Arts educator and ceramicist Travis Hinton took inspiration from his college sketch book for his Imagined Realities exhibition which is now located in Gallery 110 of the Warren M. Lee Center for Fine Arts.
A University of South Dakota alumnus, Hinton’s inspiration for the exhibit was pop culture and entertainment.
“In current TV and media it always seems like there’s this sci-fi element that has been heavily focused on with zombies and aliens taking over the world and somewhat of an apocalyptic notion,” Hinton said. “I started working on that idea and kept elaborating and kept building from that.”
Senior ceramics student Johnne McMahan said the exhibition is well executed.
“It’s exciting to see a solo artist shown here,” McMahan said. “It’s nice to see somebody who is hand building their work. The whole process that he uses has very memorable history to it. He’s using historical techniques with firing and modern technology and modern equipment.”
Director of University Art Galleries Alison Erazmus said Hinton’s work is professional, interesting and affordable.
“His work is definitely a little extra terrestrial in theme, which I appreciate and think it’s fun,” Erazmus said. “There’s a playfulness to his work with the vessels and I appreciate the textures that he has, too. He does this textured cross-hatching with some of the vessels. They’re not really traditional pots like you would think, but they take on their own character and personality like a spaceship.”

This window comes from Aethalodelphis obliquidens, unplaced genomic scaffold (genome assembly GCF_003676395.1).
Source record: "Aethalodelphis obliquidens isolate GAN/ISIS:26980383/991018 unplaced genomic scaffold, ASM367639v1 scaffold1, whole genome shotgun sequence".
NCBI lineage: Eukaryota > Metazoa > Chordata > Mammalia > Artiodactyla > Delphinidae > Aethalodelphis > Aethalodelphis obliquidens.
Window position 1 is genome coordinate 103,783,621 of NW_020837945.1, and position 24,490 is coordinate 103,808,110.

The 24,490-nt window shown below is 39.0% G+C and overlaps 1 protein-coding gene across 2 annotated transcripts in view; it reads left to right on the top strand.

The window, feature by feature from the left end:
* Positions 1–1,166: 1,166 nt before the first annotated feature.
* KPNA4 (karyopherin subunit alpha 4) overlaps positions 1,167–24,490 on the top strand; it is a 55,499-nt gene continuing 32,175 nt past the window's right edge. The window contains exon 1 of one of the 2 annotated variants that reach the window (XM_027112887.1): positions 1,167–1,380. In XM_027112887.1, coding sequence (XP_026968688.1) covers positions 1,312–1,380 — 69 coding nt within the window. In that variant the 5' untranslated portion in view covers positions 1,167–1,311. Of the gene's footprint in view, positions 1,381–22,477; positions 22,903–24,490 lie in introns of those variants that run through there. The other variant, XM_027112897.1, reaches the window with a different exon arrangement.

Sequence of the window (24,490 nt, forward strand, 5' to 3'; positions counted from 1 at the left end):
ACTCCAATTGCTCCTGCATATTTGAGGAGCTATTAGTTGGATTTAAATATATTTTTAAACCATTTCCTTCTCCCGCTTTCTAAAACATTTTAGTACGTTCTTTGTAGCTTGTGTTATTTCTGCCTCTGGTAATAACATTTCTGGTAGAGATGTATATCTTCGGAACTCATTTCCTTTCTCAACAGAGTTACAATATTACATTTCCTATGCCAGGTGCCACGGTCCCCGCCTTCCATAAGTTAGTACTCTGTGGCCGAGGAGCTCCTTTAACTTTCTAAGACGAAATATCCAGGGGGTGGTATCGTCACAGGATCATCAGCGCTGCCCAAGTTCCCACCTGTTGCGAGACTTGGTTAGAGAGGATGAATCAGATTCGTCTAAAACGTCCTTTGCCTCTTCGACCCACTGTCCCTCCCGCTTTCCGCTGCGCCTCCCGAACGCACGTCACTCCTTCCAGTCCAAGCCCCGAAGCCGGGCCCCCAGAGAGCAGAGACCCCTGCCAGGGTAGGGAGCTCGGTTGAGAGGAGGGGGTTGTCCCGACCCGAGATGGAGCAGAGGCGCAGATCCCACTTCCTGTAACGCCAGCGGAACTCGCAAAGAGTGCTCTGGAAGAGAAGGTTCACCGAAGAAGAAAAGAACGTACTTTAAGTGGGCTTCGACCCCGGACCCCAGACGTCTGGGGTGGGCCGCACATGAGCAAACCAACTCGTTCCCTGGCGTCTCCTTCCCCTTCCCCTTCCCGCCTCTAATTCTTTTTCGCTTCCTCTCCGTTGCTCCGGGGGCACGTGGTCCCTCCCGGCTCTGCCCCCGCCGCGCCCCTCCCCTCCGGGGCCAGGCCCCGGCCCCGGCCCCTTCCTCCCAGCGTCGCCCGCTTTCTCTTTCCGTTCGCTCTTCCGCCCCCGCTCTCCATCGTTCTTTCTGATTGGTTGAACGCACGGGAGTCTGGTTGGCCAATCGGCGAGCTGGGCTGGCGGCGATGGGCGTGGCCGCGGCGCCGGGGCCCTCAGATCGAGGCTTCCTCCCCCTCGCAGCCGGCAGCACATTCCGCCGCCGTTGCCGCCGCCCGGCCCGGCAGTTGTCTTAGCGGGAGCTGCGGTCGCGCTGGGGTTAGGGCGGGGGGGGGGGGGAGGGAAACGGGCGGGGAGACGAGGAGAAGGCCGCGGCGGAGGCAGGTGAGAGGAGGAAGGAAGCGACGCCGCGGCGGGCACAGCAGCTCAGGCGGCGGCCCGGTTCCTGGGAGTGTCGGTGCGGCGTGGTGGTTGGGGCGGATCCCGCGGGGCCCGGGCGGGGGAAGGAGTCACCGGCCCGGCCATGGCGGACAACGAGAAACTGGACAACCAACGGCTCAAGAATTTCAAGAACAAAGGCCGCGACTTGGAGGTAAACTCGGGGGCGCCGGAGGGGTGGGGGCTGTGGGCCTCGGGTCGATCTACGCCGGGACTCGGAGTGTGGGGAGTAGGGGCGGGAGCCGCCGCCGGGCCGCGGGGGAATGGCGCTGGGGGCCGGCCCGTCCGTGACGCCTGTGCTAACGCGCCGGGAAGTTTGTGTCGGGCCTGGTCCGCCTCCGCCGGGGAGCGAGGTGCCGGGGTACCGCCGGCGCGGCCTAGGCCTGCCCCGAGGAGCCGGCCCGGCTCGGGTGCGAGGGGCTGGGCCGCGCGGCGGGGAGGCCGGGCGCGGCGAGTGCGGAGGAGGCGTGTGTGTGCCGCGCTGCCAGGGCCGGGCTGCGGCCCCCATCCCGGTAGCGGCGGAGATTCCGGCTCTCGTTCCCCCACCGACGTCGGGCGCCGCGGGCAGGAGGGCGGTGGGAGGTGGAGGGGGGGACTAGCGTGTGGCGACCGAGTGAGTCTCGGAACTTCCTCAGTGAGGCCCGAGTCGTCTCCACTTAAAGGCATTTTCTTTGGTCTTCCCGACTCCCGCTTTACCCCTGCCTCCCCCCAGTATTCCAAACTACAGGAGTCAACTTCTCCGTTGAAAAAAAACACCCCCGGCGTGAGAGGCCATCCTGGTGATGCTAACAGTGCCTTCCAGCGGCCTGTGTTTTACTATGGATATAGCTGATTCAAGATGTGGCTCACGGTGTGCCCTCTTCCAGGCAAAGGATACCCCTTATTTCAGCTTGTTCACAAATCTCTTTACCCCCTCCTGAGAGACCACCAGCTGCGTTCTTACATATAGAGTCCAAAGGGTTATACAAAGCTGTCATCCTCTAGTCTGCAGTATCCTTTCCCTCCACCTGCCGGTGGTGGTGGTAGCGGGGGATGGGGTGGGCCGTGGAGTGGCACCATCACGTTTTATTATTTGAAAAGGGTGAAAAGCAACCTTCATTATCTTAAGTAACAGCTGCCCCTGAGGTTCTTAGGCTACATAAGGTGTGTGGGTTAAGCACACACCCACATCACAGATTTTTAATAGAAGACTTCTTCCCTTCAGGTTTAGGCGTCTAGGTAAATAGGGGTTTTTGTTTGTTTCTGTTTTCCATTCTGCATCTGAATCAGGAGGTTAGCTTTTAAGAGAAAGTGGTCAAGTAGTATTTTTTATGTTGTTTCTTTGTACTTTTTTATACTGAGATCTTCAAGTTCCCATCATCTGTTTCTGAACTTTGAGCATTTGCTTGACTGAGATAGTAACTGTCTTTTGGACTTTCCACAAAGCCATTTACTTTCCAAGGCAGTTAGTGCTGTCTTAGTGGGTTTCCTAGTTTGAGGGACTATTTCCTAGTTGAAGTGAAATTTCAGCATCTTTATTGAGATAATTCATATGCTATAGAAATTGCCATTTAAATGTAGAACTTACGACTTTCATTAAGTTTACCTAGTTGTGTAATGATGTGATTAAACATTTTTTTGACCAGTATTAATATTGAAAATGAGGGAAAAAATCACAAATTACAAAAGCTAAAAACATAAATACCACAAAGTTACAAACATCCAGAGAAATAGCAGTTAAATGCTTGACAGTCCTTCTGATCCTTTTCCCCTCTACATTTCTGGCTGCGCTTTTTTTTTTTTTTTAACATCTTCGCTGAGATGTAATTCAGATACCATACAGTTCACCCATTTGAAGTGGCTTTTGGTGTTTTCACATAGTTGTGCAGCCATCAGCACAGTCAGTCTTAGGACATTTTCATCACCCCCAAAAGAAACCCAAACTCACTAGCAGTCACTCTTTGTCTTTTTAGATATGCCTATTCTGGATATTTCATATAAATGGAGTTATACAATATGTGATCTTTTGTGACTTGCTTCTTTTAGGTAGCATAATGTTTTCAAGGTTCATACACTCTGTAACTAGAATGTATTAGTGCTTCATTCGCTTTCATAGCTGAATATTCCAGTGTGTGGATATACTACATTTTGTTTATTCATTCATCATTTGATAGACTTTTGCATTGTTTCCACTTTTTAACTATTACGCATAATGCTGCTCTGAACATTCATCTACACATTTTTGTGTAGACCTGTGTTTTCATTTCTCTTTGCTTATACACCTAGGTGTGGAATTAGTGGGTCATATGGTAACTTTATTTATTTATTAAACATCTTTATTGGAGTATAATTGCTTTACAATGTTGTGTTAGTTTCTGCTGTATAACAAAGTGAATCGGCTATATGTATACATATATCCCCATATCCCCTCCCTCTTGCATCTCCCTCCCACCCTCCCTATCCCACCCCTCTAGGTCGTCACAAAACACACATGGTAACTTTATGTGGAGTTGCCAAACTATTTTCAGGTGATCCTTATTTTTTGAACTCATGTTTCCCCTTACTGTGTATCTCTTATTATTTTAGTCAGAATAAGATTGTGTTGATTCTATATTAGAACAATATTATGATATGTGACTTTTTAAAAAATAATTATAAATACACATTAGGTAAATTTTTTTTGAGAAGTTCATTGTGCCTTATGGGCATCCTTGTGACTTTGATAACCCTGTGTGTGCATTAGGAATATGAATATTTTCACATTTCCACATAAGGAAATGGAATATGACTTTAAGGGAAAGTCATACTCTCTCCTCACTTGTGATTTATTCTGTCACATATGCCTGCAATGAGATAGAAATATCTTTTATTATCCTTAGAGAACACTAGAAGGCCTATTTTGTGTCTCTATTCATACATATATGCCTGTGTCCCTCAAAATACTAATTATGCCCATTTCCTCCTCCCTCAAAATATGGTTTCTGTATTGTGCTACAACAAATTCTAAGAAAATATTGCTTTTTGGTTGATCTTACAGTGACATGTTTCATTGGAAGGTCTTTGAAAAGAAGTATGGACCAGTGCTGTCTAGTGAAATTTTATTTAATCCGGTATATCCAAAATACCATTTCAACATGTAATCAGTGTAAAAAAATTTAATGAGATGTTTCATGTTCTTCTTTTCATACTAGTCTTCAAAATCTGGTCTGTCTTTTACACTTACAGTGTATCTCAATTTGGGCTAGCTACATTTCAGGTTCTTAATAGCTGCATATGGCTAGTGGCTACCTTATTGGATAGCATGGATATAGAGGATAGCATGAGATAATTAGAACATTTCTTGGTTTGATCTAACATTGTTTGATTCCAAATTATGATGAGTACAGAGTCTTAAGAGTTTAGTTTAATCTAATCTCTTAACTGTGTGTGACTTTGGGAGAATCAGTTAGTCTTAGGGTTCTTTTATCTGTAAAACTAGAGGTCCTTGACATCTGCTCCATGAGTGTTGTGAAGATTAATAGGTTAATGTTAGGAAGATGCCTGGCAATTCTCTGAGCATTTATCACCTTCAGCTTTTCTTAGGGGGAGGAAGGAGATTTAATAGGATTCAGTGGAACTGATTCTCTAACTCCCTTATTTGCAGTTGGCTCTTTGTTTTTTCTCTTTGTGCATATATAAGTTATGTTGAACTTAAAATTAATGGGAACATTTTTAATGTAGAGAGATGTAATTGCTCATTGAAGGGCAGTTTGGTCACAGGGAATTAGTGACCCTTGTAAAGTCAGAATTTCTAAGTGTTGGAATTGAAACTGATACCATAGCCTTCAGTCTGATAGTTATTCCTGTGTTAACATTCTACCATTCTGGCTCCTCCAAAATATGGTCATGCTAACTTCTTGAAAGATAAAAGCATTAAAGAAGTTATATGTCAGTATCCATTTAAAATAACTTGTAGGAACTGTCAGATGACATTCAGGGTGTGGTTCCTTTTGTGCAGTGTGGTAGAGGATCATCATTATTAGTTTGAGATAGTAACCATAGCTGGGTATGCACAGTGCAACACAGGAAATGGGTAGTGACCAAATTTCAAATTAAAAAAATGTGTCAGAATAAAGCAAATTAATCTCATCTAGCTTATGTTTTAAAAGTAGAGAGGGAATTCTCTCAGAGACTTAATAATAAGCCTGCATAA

Functionality has always been important to Hinton, he said.
“When I went to graduate school they really pushed me to do sculpture work,” Hinton said. “A lot of the works in the show are functional jars, containers and bottles. It crosses two different genres for the people that want to buy functional pots and then maybe something a little different while still working with that idea of sculpture.”
Erazmus said she enjoys featuring artists who are involved in academia and teaching, like Hinton.
“The artist stays pretty relevant due to the fact that they’re always around younger artists and teaching them new techniques,” Erazmus said. “It forces them to be in the know about what is happening in art practices.”
McMahan said the exhibit is more appealing to college students because of the theme.
“It’s a really unique perspective,” McMahan said. “It’s a great opportunity to see some things that are still going on. He got his start here at USD so to see that come full circle as well as see somebody who is acting as a working artist in the art world and in the field of ceramics and to get a taste of somebody who is current is great.”
A lot of artists deal with pop culture because it is where they see a lot of visual imagery, Erazmus said.
“The theme is obviously (Hinton’s) own unique take on it,” Erazmus said. “The artists see imagery in television shows and billboards. He doesn’t appropriate articles from pop culture and then collage them together. He creates another disjointed, imagined reality where he’s saying ‘in a lot of ways we’re bombarded with these ridiculous things.’ He is making original, one-of-a kind pieces.”